The refectory is not a cafeteria, where one eats on the run. As we have seen St Benedict clearly situates means within the coenobitic vocation, that is, within a vocation to communion. "...so that all may say the verse and the other prayers before meals in common, and sit down to table together." We gather as a family and celebrate our shared food by sharing it, just as we celebrate our shared faith by receiving the same Eucharist at Mass. A very early text brings together these two tables: "One of the fathers used to say that three things are important for monks to whom they should be attached with fear and trembling and spiritual joy: communion in the holy mysteries, the common table, and washing the feet of the brethren." The refectory is an extension of the Lord's Table because at both we express our oneness and affirm the presence of God at the centre of that oneness. This was so important for St Benedict that exclusion from the common table was a form of excommunication. Our common meals express and foster a sense of community, as we see in the Gospels. Here his rule for presence at table is at least as firm as it is about presence at prayer.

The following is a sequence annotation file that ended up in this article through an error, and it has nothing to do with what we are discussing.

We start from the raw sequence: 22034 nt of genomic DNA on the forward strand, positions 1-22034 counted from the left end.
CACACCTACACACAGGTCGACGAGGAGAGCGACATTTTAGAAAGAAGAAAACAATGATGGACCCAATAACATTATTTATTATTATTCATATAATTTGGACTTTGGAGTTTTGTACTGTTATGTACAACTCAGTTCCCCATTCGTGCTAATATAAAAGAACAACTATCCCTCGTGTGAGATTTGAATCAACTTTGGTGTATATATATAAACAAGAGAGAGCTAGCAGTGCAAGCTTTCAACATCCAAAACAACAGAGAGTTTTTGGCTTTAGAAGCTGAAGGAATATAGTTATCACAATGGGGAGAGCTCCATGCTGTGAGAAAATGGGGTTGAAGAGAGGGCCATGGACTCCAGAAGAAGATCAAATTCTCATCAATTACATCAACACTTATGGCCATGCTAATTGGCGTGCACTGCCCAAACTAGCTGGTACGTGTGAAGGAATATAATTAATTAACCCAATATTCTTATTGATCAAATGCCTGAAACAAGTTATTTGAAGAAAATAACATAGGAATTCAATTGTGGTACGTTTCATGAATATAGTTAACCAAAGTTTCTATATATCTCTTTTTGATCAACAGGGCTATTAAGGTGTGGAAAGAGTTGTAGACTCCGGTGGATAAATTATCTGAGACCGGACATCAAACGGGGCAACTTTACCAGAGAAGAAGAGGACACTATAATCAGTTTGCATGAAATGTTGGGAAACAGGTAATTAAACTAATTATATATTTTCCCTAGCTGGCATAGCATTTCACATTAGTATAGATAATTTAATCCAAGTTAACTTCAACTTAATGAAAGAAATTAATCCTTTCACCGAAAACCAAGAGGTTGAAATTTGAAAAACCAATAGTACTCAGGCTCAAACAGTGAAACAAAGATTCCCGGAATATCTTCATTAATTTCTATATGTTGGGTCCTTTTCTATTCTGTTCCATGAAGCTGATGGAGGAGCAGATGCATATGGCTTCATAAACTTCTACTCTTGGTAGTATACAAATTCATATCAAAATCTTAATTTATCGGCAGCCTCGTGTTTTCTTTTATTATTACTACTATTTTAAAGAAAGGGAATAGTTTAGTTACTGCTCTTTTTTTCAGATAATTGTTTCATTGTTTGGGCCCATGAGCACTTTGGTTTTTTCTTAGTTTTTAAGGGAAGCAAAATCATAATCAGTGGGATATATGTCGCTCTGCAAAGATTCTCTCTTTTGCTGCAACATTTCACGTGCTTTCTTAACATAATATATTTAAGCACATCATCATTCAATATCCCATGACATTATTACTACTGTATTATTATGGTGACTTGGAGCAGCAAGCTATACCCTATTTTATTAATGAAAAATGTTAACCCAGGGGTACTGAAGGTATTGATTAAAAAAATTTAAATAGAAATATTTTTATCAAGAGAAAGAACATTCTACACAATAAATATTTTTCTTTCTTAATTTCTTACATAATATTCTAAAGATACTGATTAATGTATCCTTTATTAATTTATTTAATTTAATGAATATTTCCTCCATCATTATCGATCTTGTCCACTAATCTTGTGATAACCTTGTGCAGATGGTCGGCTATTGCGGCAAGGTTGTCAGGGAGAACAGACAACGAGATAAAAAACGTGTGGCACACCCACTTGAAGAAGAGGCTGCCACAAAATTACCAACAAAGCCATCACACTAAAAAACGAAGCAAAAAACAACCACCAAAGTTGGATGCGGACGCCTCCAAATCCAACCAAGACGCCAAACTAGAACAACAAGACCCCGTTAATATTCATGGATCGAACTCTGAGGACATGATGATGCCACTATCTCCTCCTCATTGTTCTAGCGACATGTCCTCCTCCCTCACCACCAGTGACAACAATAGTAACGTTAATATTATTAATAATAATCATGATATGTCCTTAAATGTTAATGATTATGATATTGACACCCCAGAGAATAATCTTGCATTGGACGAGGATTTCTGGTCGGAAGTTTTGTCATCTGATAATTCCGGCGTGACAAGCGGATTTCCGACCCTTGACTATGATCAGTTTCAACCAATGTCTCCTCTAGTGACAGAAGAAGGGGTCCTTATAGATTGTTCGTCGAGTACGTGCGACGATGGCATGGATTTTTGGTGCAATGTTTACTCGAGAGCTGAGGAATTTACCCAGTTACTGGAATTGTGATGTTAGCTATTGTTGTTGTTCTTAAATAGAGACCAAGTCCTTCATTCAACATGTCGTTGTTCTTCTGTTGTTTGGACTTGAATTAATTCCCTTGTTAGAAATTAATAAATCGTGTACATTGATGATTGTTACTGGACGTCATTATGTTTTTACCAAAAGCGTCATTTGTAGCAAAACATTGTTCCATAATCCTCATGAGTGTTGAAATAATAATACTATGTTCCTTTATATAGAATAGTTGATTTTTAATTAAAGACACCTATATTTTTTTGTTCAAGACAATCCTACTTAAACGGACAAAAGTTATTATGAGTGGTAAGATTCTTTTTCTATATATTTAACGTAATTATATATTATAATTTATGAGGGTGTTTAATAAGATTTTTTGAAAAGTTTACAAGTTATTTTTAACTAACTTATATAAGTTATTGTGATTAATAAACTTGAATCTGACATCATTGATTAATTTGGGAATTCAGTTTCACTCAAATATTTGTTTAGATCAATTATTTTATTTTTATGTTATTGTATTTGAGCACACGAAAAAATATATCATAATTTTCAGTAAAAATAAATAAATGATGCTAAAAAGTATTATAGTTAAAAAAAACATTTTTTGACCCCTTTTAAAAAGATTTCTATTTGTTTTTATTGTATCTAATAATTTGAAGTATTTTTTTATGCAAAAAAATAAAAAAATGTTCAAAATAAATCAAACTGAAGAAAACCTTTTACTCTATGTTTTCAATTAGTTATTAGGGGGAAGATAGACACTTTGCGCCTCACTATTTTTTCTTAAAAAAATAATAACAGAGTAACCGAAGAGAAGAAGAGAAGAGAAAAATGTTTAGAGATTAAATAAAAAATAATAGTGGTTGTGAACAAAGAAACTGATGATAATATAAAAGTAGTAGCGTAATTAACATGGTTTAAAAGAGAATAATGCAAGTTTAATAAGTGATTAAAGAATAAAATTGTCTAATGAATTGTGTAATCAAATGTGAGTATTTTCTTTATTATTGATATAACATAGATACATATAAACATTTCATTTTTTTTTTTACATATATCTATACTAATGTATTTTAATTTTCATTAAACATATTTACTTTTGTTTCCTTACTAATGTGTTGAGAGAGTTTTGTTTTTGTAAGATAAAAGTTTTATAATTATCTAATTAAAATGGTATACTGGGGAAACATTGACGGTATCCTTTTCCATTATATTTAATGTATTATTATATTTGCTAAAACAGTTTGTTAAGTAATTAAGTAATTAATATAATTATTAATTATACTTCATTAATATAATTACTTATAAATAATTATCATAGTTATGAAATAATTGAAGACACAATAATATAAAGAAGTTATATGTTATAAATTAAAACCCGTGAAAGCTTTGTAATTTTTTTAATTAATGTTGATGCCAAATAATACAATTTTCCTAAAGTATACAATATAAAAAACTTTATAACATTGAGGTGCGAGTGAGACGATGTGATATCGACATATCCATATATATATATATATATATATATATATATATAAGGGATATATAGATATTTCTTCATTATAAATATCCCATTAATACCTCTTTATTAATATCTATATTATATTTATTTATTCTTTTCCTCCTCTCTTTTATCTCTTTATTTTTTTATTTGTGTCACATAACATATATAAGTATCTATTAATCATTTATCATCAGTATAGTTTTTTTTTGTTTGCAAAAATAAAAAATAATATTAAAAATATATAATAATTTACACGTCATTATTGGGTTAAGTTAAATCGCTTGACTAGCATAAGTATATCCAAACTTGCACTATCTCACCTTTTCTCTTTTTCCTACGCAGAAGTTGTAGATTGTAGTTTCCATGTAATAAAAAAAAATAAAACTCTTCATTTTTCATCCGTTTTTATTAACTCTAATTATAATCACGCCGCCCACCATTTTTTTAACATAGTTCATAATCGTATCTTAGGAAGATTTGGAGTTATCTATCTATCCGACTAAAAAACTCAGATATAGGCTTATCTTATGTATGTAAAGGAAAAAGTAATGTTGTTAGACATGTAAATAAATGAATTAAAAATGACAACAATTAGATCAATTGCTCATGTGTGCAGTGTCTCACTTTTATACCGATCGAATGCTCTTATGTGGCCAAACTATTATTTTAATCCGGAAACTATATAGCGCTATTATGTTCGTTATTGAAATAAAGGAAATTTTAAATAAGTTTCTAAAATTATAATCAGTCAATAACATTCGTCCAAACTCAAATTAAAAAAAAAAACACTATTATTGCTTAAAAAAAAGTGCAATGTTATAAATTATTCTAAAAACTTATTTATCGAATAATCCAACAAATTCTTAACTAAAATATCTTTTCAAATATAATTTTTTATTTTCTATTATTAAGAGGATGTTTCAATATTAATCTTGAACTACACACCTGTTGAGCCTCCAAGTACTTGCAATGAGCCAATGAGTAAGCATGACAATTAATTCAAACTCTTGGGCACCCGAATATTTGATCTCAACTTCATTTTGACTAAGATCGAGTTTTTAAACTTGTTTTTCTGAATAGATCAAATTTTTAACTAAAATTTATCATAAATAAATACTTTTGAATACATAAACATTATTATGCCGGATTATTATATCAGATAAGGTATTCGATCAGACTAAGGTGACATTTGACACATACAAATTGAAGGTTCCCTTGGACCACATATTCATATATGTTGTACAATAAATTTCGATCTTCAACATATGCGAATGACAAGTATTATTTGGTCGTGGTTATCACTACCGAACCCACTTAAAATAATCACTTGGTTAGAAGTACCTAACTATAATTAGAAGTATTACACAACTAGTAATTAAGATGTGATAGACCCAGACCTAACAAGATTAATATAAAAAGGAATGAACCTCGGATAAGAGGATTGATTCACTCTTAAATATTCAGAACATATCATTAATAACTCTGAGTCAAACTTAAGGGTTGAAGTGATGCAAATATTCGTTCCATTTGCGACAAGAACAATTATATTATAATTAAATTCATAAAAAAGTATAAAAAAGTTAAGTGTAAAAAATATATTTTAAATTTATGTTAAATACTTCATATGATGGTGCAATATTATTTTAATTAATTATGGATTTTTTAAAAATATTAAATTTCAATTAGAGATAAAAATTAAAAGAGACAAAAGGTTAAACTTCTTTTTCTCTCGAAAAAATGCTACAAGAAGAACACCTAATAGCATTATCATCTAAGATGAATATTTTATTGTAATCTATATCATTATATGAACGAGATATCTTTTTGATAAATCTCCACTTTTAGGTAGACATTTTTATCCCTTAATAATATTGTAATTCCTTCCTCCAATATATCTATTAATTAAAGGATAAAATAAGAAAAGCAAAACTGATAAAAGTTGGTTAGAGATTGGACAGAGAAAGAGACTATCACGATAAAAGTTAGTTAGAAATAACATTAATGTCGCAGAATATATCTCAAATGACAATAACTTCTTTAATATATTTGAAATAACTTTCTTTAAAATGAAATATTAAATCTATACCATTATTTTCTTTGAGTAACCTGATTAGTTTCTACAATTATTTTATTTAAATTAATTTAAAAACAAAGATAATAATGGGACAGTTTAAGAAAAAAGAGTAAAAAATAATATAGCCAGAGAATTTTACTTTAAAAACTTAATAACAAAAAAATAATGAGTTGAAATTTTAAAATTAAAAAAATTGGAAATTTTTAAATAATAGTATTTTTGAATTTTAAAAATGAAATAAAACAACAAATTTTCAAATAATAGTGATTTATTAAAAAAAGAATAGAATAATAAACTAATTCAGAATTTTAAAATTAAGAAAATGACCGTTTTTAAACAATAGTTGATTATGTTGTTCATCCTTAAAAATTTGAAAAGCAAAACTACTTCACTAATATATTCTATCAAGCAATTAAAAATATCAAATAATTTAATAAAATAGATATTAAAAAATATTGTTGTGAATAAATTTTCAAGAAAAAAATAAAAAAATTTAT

CHAPTER 43: OF THOSE WHO COME LATE TO THE WORK OF GOD OR TO MEALS March 22, At the hour of Divine Office let each one, as soon as he hears the signal, lay aside whatever he may be engaged with and respond with all speed, yet also with gravity, that no occasion be given for levity. Let nothing, then, be preferred to the Work of God. Should anyone come to the Night Office after the "Glória" of the 94th Psalm - which for this reason we wish to be said very deliberately and slowly - let him not stand in choir in his usual place, but in the lowest place, or in a place which the Abbot may have set apart for such negligent ones, until at the completion of the Office he may do penance by public satisfaction. We have thought that these should stand in the lowest place, or apart from the others for this reason, that, being seen by all, they may be brought by very shame to a sense of duty. Moreover, if they should remain outside the oratory, there might be someone who would either return to bed and sleep, or else sit outside and give himself to idle talk and thus furnish occasion to the Evil One. Let him enter, therefore, that he may not miss the entire Office, and may amend for the future. At the day hours, if one should come to the work of God after the Verse and the "Glória " of the first psalm that is said after the Verse, let him stand in the last place, as we have ordered above; and let him not presume to join himself to the choir in their chanting until he has made satisfaction, unless, perhaps, the Abbot may give him permission to do so; but even then, he is to make satisfaction for his fault.